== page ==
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Crowns, sashes for Tribe’s littlest royalty

Little Miss Mr 05HOLLYWOOD — Pint-sized princesses and princes dressed in Seminole regalia strutted across the stage at the Hollywood Headquarters auditorium to vie for the title of Little Miss and Little Mr. Seminole 2013.

Nine boys and 20 girls, ages 5 to 7 from all reservations, showcased poise and personality while answering important questions, such as “What is your name?” “What school do you attend?” and “Who is your teacher?”

 Judges came from near and far to judge the contest.

On hand were: Miss Indian World 2012-2013 Jessa Rae Growing Thunder of the Fort Peck Assiniboine/Sioux Tribes of Poplar, Mont.; Miss Florida USA 2012-2013 Michelle Aguirre, of Miami; sculptor Bradley Cooley Jr., of Tallahassee; program coordinator of Miss Indian World pageants Melonie Mathews, of Santa Clara Pueblo/Navajo Tribe in New Mexico; and U.S. Rep. Ponka-We Victors (D-Kan.), who hails from the Ponka Tribe in Wichita, Kan.

Hosted by Miss Florida Seminole 2005 Christine McCall with assistance from Miss Florida Seminole Alexis Aguilar, of Immokalee, and Jr. Miss Florida Seminole Brianna Nunez, of Brighton, the pageant featured a lineup of shy and eager preschoolers and first-graders.

Sarafina Billie, 6, of Big Cypress, and Choviahoya Weimann, 5, of Brighton, won.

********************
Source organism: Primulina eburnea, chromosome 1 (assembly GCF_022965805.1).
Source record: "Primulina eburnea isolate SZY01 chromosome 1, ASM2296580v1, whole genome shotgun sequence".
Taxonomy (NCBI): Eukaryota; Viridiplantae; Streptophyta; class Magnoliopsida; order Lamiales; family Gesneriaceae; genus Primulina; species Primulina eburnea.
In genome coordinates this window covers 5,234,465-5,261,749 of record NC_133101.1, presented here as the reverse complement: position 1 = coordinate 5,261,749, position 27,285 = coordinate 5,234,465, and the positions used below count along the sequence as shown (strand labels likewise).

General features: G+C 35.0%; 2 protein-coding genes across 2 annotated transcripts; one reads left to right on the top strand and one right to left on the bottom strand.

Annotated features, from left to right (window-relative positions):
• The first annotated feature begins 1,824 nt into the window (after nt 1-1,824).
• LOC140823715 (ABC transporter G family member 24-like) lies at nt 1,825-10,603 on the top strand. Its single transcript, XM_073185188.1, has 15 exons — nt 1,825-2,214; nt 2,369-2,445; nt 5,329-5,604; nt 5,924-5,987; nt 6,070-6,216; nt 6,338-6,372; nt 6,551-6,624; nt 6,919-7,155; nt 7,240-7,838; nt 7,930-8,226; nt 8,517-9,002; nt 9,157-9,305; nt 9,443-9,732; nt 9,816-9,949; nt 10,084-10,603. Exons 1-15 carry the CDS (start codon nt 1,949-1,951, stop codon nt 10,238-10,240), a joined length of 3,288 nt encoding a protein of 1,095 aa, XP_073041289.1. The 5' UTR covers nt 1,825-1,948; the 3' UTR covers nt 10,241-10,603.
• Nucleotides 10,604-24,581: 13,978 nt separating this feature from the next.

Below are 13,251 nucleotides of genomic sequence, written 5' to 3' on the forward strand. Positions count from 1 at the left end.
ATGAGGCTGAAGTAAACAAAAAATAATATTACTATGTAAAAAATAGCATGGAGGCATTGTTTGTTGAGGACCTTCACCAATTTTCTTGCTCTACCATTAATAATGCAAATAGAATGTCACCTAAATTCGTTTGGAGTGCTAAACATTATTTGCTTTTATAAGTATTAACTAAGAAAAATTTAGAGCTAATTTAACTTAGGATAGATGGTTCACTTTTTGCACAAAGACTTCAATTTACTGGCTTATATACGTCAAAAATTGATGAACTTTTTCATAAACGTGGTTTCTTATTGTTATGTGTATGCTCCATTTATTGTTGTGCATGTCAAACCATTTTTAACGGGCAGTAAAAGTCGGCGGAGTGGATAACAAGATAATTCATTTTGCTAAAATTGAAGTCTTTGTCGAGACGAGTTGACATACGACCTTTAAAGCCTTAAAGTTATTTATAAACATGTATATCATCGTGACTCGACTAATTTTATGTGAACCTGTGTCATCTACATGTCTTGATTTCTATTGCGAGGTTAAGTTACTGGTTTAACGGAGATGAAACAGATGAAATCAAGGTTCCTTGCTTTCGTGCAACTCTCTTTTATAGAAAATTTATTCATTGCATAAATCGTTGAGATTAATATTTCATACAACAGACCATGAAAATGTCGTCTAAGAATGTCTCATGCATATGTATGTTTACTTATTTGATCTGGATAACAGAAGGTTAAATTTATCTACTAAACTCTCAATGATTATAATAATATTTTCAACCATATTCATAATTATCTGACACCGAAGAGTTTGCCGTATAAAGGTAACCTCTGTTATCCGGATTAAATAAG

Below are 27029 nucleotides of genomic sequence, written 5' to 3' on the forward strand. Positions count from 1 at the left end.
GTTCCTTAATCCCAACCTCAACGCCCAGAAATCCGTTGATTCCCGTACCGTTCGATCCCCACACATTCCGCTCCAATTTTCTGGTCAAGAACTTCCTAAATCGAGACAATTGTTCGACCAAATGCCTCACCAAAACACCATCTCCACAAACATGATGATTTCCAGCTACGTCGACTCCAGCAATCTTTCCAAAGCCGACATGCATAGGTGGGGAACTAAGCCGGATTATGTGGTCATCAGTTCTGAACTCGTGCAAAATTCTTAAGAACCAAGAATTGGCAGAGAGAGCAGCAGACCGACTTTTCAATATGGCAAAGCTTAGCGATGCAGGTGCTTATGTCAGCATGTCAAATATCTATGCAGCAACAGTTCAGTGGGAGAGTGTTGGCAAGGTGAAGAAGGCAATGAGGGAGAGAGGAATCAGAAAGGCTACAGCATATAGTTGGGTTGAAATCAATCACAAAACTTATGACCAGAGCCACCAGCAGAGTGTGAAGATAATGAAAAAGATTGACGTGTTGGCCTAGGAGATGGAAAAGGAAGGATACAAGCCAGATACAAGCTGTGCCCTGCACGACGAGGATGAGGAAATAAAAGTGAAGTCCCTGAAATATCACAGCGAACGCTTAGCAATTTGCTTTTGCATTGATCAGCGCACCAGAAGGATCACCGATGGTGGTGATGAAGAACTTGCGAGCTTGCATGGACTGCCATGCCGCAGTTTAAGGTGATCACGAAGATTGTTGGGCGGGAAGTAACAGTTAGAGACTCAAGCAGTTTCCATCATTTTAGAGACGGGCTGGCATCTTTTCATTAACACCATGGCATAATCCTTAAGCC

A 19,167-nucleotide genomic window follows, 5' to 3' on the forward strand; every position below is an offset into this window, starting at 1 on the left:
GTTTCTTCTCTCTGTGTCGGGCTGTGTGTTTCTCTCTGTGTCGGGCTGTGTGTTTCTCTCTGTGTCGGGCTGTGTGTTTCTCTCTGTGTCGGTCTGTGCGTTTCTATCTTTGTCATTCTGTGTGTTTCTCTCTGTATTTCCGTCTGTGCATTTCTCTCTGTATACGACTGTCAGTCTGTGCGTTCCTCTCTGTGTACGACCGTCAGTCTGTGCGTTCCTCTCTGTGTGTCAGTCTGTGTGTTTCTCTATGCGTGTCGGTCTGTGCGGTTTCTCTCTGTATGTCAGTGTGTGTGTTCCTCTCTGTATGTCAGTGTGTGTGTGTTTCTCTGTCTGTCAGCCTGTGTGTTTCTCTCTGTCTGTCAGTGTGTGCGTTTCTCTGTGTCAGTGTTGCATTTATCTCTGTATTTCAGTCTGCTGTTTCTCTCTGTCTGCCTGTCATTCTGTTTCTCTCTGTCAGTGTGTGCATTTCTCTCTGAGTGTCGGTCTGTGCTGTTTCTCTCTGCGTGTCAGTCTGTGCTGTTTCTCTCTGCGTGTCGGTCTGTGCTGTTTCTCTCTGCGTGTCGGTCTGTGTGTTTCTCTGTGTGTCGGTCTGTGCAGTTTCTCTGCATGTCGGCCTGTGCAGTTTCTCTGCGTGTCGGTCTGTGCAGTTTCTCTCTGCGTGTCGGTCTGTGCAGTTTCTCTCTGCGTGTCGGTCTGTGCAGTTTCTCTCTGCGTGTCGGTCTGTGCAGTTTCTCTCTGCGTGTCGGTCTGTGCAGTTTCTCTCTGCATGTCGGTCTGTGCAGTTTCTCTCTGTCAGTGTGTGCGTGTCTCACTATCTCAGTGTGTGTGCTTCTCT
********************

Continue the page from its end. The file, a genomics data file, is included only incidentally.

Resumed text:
Sarafina wowed the judges with her demure princess personality. Choviahoya was outgoing. He waved at the audience, gave thumbs-up to judges and announced that he wants to be a firefighter when he grows up.

Little Miss Seminole 2012 Jordan Osceola, 8, of Immokalee, and Little Mr. Seminole 2012 Vincenzo Cordell Osceola, 8, of Hollywood, gave parting speeches and wished good luck to all the contestants.

Jordan, who participated in 14 parades during her reign, gave advice to the winners.

“You have to take care of the crown and sash and take the role very seriously,” Jordan said. “Be yourself and never give up.”

Nunez, who with Aguilar, was crowned during the Tribe’s Miss and Jr. Miss Florida Seminole Princess Pageant in July 2012, said representing the Seminole Tribe is the most important responsibility, especially at events outside reservation communities.

“A lot of people do not know about our culture. They are always curious and start shooting questions at us – like if we make our own clothes or if we watch television. They are always surprised to find out that we don’t live in the woods and that we have normal lives,” she said. “It can be funny sometimes. We have to stand tall, hold our heads high and be proud.”

The event, part of the 42nd annual Seminole Tribal Fair, follows a tradition begun in 1957 when the first Tribal Council elected the first Seminole Princess. The first official pageant was held in 1960.

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